Is John Doe investigating contagious? It’s “spreading” to more and more counties!
I am a referring to a news story penned by Dan Bice that’s been out since 6AM.
Sourcing is thin and thus the story should be taken as speculation. Bice’s article is peppered with “according to sources” and “insiders said”, “a source familiar with the probe”, and “said a source”. Of course many calls the reporter made were not returned (why not??? LOL!).
I’ve pasted it below for your convenience. If you’d like to see some pretty good ideas of just where the investigation might be going, visit
Walker’s Wisconsin – Now playing John Doe Act 2 at the Free Wisconsin blog.
I love that the post features a photo of Lamar Janes holding his suspicious absentee ballot from Americans for Prosperity.
Secret probe spreads to five Wisconsin counties
Possible violations during recall elections among issues
Oct. 21, 2013 6:00 a.m. No Quarter Blog – – Dan Bice
A former top-level assistant U.S. attorney has been appointed a special prosecutor in a burgeoning, secret investigation into a wide variety of state issues, including possible campaign violations during the recent recall elections, multiple sources said.
Francis Schmitz — who spent nearly 30 years as a federal prosecutor and was once a finalist for U.S. attorney in Milwaukee — is leading the widespread John Doe probe, according to sources.
Overseeing the case is Kenosha County Circuit Judge Barbara A. Kluka, who has been used by Milwaukee County judicial officials in past John Doe cases.
Milwaukee County Assistant District Attorney Bruce Landgraf, whose office initiated the probe, declined to answer questions about the John Doe on Friday. Insiders said the investigation covers several jurisdictions, including Dane County. Police and prosecutors in these other counties have been lending a helping hand.
“It’s now spread to at least five counties,” said a source familiar with the probe, adding that Landgraf has been investigating “all over the place.”
Another source said one reason that these other counties have been roped into the investigation is a new state law that allows elected officials to be tried in their home counties for violations of ethics, lobbying and campaign laws. Ex-Assembly Majority Leader Scott Jensen had his case moved to Waukesha County under a Supreme Court ruling because of the law.
Sources said the investigation is following up on a number of leads turned up by an earlier John Doe probe, which was led by Milwaukee County District Attorney John Chisholm into the former and current aides of Gov. Scott Walker during his time as Milwaukee County executive.
Six individuals — including three former Walker aides, an appointee and a major campaign contributor — were convicted of criminal charges as a result of the probe. The first-term Republican governor said he was not a target of the investigation, which ran for nearly three years.
A John Doe probe functions much like a federal grand jury, allowing prosecutors to conduct searches, subpoena records and other material, and take testimony under oath from witnesses — all in secret.
It appears the state-related case opened in February 2012, meaning it was active at the same time as the one focusing on Walker’s county aides.
However, several sources said they became aware of the newer probe only in the past month and that much of the recent activity has taken place in Madison.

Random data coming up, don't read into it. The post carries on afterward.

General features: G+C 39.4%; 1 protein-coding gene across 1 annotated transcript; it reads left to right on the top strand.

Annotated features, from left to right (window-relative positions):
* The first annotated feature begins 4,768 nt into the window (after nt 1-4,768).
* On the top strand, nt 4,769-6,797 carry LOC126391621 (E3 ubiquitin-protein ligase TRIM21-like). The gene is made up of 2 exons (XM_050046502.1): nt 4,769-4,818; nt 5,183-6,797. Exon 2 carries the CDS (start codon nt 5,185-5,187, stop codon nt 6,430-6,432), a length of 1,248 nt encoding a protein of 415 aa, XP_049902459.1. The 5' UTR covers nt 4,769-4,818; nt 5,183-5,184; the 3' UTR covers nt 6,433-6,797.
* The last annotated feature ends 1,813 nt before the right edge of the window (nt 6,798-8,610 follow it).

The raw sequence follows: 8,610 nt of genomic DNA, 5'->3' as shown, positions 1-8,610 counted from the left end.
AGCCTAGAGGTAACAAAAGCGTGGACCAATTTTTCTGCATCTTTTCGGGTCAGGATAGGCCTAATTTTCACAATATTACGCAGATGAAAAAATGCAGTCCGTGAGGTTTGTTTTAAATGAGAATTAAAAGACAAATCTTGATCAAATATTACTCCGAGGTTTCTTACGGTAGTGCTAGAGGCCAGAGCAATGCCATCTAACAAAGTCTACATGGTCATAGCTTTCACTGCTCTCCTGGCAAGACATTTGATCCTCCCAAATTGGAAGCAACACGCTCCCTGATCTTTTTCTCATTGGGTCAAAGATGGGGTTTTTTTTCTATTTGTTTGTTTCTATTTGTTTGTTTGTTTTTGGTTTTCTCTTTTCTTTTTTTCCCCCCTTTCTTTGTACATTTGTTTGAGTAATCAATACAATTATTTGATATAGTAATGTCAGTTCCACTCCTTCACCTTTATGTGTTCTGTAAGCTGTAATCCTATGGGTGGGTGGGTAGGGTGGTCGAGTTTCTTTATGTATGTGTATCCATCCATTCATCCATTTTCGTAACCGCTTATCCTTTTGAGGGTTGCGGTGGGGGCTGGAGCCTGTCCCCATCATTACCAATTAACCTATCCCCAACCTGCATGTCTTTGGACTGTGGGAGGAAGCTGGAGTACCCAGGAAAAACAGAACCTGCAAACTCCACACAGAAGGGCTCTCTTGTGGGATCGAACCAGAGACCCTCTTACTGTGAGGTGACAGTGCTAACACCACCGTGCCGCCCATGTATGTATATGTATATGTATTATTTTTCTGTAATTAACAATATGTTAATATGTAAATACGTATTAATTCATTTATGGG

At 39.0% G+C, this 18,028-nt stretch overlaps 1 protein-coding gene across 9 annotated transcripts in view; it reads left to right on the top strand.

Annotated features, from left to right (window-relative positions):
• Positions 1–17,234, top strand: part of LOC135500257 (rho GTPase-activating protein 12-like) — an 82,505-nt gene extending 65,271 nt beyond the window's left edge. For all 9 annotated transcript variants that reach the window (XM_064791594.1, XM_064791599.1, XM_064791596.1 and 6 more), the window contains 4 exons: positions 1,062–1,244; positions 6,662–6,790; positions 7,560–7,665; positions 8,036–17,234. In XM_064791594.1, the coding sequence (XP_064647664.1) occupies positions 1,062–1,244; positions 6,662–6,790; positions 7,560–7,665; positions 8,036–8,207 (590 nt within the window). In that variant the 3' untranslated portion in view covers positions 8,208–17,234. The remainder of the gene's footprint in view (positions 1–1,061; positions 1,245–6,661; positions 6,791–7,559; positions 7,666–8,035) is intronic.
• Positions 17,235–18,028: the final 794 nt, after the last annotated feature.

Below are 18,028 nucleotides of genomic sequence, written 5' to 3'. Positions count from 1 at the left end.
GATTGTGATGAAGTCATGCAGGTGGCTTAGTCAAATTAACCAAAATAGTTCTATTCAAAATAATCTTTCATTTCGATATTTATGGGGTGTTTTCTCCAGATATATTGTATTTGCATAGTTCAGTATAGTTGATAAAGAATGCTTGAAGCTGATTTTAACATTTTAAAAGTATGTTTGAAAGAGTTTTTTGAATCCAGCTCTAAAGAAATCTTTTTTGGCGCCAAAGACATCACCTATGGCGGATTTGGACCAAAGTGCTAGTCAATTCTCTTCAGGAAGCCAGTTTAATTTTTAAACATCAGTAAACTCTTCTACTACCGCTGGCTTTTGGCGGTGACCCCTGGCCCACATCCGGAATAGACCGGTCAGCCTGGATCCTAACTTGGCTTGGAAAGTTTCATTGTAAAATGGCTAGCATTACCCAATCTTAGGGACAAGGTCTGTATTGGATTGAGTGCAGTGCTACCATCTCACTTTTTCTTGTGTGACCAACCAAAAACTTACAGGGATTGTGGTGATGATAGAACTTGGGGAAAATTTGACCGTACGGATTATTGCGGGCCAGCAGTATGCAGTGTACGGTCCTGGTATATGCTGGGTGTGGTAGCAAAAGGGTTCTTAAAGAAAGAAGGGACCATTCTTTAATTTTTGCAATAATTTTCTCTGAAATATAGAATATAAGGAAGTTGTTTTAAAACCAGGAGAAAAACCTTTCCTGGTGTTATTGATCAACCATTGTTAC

Sources familiar with the probe told the Journal Sentinel that it was scrutinizing a wide variety of state-related issues, including the recall races. Sources suggested the probe is looking at a current legislative leader and the governor’s contest.
“This is activity that occurred since the 2010 election,” said a source.
The legislative leader did not return calls on Sunday.
A Walker campaign staffer did not respond to calls or email. An aide to Walker’s opponent, Milwaukee Mayor Tom Barrett, said he was unaware of the investigation.
“This is the first I’m hearing of it,” said Patrick Curley, Barrett’s chief of staff.
Walker’s signature legislation curbing collective bargaining rights for public employees sparked widespread protests and later triggered more than a dozen recall elections.
In 2011, six Republican senators faced recall races because they voted in favor of Walker’s legislation. Three Democrats were targeted for recalls after they fled the state in an unsuccessful attempt to stop a vote on the bill.
During the first round of recall races, two incumbent Republicans lost in the recall races, while the rest of the officeholders held on to their seats.
A year later, Walker and Lt. Gov. Rebecca Kleefisch fended off efforts to remove them from office. Republicans won three of the four Senate recall contests in 2012.
In choosing Schmitz, officials may be hoping to avoid the charges of partisanship that were leveled against Chisholm, a Democrat, for his office’s lengthy probe of the Republican governor’s former associates. It does not appear that Schmitz or Kluka signed the recall petitions.
“Fran makes all the sense in the world,” said one veteran Milwaukee attorney.
Schmitz is a highly regarded career prosecutor who was one of three finalists recommended to then-President George W. Bush for the U.S. attorney’s post in 2001.
Bush eventually went with Steve Biskupic, who was then confirmed by the U.S. Senate. Biskupic, who is in private practice, now represents Walker’s campaign.
David Umhoefer and Jason Stein of the Journal Sentinel staff contributed to this report.
Contact Daniel Bice at (414) 224-2135 or email@example.com. Follow him on Twitter @DanielBice or on Facebook at fb.me/daniel.bice.
Read more from Journal Sentinel: http://www.jsonline.com/watchdog/noquarter/secret-probe-spreads-to-five-wisconsin-counties-b99124190z1-228569231.html#ixzz2iOUbGTms
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